Saturday, September 1, 2012

Central City Census - September 2012

You know, sometimes when I am typing and I don't get a comment, I feel like I am talking to an empty chair in front of a huge audience. I don't know anyone who has done that recently, but it sounds immensely familiar. That's where the Central City Census comes in. I know I am getting an audience through the various votes each poll gets. I thank everyone for their participation each and every month. Let's look at August's results.

Where do you normally buy your games?

At an electronics retailer (e.g. Best Buy)
  16 (16%)
At a department store (e.g. Walmart)
  8 (8%)
At a video game retailer (e.g. GameStop)
  32 (33%)
Online (e.g. Amazon)
  36 (37%)
  4 (4%)

Votes so far: 96 

August's Central City Census asked the really tough question: where do you normally buy your games. The majority of votes were split between online retailers and video game retailers like GameStop. I honestly get my games through Best Buy, and then I occasionally order them from Amazon when I have the money. We couldn't quite hit 100 votes this month, but that doesn't bother me whatsoever. I appreciate any and all votes. Now it's time to check out September's census question.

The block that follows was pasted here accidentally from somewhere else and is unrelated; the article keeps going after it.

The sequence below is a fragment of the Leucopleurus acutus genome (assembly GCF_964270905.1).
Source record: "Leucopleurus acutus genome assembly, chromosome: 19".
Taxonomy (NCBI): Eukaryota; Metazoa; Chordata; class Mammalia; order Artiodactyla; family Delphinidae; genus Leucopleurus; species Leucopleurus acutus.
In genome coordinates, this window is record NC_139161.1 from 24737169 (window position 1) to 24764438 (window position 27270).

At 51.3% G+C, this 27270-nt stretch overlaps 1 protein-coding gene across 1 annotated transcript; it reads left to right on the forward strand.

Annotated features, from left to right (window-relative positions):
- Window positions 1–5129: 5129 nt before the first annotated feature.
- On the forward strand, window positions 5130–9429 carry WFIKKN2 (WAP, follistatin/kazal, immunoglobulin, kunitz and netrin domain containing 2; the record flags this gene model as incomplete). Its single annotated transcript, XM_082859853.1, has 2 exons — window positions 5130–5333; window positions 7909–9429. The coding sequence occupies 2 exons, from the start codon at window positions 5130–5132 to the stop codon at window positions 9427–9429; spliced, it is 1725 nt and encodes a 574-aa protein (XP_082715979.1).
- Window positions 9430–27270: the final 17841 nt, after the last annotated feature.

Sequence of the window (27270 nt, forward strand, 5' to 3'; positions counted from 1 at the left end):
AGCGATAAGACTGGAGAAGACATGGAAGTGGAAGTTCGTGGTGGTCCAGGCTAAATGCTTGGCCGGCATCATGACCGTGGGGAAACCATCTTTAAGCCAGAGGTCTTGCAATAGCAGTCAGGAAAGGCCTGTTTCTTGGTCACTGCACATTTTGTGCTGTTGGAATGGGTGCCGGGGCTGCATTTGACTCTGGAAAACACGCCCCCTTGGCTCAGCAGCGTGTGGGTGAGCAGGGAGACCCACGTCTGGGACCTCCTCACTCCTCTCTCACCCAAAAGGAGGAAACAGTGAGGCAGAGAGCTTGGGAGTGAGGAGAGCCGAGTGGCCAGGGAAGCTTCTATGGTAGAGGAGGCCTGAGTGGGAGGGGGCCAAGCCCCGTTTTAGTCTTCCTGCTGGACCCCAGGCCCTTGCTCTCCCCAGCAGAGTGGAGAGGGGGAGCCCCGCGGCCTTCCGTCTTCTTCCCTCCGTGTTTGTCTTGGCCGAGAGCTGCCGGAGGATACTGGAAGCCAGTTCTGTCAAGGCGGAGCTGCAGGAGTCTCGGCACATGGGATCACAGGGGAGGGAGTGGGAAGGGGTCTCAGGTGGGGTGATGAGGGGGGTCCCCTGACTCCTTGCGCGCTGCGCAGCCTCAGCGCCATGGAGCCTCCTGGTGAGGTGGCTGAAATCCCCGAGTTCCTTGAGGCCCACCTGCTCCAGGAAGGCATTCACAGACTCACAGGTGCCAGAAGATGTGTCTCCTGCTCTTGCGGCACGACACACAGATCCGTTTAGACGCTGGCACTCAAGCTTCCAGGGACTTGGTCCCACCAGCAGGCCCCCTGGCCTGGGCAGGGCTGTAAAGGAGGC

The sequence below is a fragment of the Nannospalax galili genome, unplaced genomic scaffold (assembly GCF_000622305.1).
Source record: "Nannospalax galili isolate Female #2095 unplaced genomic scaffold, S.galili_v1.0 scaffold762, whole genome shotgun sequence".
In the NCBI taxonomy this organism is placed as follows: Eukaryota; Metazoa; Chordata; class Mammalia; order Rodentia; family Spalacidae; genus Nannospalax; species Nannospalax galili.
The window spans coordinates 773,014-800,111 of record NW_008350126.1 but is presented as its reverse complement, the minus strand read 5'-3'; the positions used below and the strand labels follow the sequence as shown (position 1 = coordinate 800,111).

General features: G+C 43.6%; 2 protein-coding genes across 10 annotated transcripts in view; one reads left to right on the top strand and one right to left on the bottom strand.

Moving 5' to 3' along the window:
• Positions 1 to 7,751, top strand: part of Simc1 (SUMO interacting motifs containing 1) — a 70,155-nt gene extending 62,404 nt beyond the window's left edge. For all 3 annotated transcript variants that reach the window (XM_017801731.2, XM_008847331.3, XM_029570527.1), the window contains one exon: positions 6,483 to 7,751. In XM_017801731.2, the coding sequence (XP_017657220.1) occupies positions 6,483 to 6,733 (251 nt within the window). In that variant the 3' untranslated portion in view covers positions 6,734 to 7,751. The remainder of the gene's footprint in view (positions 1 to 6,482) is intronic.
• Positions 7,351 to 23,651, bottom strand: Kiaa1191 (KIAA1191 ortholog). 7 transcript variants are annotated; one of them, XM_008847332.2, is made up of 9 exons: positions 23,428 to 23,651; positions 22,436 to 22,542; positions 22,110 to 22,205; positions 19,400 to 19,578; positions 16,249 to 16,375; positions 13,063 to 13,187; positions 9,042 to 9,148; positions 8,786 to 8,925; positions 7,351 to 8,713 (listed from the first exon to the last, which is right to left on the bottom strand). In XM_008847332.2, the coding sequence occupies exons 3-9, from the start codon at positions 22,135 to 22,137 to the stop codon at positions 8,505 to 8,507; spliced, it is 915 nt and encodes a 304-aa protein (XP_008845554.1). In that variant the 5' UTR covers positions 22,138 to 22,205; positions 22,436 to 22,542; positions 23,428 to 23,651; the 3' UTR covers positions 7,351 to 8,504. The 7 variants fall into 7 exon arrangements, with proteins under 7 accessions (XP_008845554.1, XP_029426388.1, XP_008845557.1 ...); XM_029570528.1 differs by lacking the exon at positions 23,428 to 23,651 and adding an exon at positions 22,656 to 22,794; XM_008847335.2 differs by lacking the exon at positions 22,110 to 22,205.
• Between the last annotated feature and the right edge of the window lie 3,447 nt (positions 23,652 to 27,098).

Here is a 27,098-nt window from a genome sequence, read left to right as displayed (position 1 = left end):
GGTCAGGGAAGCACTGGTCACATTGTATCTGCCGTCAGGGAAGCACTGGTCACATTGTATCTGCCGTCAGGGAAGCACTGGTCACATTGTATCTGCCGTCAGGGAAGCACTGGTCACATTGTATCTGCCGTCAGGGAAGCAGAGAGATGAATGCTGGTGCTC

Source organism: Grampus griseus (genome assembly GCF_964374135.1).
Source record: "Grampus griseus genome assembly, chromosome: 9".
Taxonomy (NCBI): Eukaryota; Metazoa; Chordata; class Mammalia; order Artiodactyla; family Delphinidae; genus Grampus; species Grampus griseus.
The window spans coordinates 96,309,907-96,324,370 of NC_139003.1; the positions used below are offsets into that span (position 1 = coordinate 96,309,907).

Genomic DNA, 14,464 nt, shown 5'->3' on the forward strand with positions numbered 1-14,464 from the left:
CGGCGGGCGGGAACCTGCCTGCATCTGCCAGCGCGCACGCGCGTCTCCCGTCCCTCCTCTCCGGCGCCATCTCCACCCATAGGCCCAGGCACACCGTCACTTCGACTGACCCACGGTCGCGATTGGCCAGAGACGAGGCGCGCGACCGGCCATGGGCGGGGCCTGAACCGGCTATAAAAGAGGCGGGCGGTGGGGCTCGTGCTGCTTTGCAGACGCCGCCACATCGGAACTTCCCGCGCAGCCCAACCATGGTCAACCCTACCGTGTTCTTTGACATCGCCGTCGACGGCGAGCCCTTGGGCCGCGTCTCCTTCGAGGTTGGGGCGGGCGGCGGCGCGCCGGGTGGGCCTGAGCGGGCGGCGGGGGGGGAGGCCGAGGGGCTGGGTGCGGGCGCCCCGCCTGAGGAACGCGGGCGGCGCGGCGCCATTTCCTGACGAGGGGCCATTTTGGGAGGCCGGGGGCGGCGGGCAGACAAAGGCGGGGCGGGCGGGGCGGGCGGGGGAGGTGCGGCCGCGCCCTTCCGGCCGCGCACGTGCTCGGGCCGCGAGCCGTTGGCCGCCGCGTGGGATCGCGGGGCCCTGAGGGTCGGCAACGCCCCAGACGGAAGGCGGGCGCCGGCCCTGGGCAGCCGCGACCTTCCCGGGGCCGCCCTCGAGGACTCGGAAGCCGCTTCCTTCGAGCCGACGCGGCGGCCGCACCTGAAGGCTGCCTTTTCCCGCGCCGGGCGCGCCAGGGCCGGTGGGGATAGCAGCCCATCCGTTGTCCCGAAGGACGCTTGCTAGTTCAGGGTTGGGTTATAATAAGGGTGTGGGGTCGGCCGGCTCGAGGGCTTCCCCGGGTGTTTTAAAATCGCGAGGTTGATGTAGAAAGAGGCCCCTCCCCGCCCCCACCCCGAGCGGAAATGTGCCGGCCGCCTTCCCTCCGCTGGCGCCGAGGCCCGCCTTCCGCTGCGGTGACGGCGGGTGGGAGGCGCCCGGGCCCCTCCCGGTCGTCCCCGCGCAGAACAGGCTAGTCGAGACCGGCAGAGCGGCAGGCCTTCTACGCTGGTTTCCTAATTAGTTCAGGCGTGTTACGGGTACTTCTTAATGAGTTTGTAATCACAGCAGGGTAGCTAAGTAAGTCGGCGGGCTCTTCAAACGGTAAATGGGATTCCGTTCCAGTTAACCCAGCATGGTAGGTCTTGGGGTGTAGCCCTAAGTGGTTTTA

This generation hasn't been the best for console longevity. I'm not talking about relevancy or getting support 6+ years into the generation. No, I'm referring to how long a console physically stays alive. Between the Xbox 360's Red Ring of Death and the PlayStation 3's Yellow Light of Death (gamers really need to be more creative with their names, no?), consoles were dropping like flies. Even my Nintendo Wii died, it didn't turn on anymore and needed to be repaired/replaced -- a first for a Nintendo console of mine. September's Central City Census asks how many consoles have died on you this generation. The poll closes October 1st.

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